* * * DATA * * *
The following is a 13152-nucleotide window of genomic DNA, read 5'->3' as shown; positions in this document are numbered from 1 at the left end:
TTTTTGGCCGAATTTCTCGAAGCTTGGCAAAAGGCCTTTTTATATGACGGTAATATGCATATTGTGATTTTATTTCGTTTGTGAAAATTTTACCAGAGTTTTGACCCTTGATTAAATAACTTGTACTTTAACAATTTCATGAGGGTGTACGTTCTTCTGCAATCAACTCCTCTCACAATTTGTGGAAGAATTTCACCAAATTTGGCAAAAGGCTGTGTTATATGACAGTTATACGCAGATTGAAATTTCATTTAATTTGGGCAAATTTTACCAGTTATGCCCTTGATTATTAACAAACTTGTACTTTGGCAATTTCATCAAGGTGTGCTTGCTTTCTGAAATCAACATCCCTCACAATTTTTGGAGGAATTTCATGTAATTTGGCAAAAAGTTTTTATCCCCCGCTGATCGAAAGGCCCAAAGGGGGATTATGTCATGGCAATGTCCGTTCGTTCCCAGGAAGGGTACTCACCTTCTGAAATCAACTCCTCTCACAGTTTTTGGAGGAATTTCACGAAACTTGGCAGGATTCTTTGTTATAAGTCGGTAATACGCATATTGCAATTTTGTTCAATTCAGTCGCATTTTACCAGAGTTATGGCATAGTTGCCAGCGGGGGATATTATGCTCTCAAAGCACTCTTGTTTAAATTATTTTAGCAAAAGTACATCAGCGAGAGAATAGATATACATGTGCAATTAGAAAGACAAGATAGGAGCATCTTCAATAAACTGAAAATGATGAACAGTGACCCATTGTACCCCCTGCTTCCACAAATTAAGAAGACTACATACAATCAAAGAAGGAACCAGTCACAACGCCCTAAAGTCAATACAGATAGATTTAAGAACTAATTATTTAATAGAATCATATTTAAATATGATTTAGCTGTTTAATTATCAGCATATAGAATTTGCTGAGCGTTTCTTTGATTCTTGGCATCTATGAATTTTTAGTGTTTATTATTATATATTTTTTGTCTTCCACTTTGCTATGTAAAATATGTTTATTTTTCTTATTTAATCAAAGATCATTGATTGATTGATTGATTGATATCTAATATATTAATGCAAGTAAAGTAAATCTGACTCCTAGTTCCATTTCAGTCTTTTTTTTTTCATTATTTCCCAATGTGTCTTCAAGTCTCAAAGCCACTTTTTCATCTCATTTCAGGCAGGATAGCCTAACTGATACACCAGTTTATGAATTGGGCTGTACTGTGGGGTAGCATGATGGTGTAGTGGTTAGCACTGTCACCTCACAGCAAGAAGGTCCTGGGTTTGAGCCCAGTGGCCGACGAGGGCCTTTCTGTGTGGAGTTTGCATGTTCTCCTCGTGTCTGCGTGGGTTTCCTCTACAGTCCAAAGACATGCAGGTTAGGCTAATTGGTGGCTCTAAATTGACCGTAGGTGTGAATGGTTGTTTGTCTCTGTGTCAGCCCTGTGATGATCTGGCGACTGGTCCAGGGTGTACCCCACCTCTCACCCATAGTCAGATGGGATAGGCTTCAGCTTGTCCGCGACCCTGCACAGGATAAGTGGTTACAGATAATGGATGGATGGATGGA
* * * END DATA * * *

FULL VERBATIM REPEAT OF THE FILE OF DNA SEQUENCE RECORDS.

The following is a 13152-nucleotide window of genomic DNA, read 5'->3' as shown; positions in this document are numbered from 1 at the left end:
TTTTTGGCCGAATTTCTCGAAGCTTGGCAAAAGGCCTTTTTATATGACGGTAATATGCATATTGTGATTTTATTTCGTTTGTGAAAATTTTACCAGAGTTTTGACCCTTGATTAAATAACTTGTACTTTAACAATTTCATGAGGGTGTACGTTCTTCTGCAATCAACTCCTCTCACAATTTGTGGAAGAATTTCACCAAATTTGGCAAAAGGCTGTGTTATATGACAGTTATACGCAGATTGAAATTTCATTTAATTTGGGCAAATTTTACCAGTTATGCCCTTGATTATTAACAAACTTGTACTTTGGCAATTTCATCAAGGTGTGCTTGCTTTCTGAAATCAACATCCCTCACAATTTTTGGAGGAATTTCATGTAATTTGGCAAAAAGTTTTTATCCCCCGCTGATCGAAAGGCCCAAAGGGGGATTATGTCATGGCAATGTCCGTTCGTTCCCAGGAAGGGTACTCACCTTCTGAAATCAACTCCTCTCACAGTTTTTGGAGGAATTTCACGAAACTTGGCAGGATTCTTTGTTATAAGTCGGTAATACGCATATTGCAATTTTGTTCAATTCAGTCGCATTTTACCAGAGTTATGGCATAGTTGCCAGCGGGGGATATTATGCTCTCAAAGCACTCTTGTTTAAATTATTTTAGCAAAAGTACATCAGCGAGAGAATAGATATACATGTGCAATTAGAAAGACAAGATAGGAGCATCTTCAATAAACTGAAAATGATGAACAGTGACCCATTGTACCCCCTGCTTCCACAAATTAAGAAGACTACATACAATCAAAGAAGGAACCAGTCACAACGCCCTAAAGTCAATACAGATAGATTTAAGAACTAATTATTTAATAGAATCATATTTAAATATGATTTAGCTGTTTAATTATCAGCATATAGAATTTGCTGAGCGTTTCTTTGATTCTTGGCATCTATGAATTTTTAGTGTTTATTATTATATATTTTTTGTCTTCCACTTTGCTATGTAAAATATGTTTATTTTTCTTATTTAATCAAAGATCATTGATTGATTGATTGATTGATATCTAATATATTAATGCAAGTAAAGTAAATCTGACTCCTAGTTCCATTTCAGTCTTTTTTTTTTCATTATTTCCCAATGTGTCTTCAAGTCTCAAAGCCACTTTTTCATCTCATTTCAGGCAGGATAGCCTAACTGATACACCAGTTTATGAATTGGGCTGTACTGTGGGGTAGCATGATGGTGTAGTGGTTAGCACTGTCACCTCACAGCAAGAAGGTCCTGGGTTTGAGCCCAGTGGCCGACGAGGGCCTTTCTGTGTGGAGTTTGCATGTTCTCCTCGTGTCTGCGTGGGTTTCCTCTACAGTCCAAAGACATGCAGGTTAGGCTAATTGGTGGCTCTAAATTGACCGTAGGTGTGAATGGTTGTTTGTCTCTGTGTCAGCCCTGTGATGATCTGGCGACTGGTCCAGGGTGTACCCCACCTCTCACCCATAGTCAGATGGGATAGGCTTCAGCTTGTCCGCGACCCTGCACAGGATAAGTGGTTACAGATAATGGATGGATGGATGGA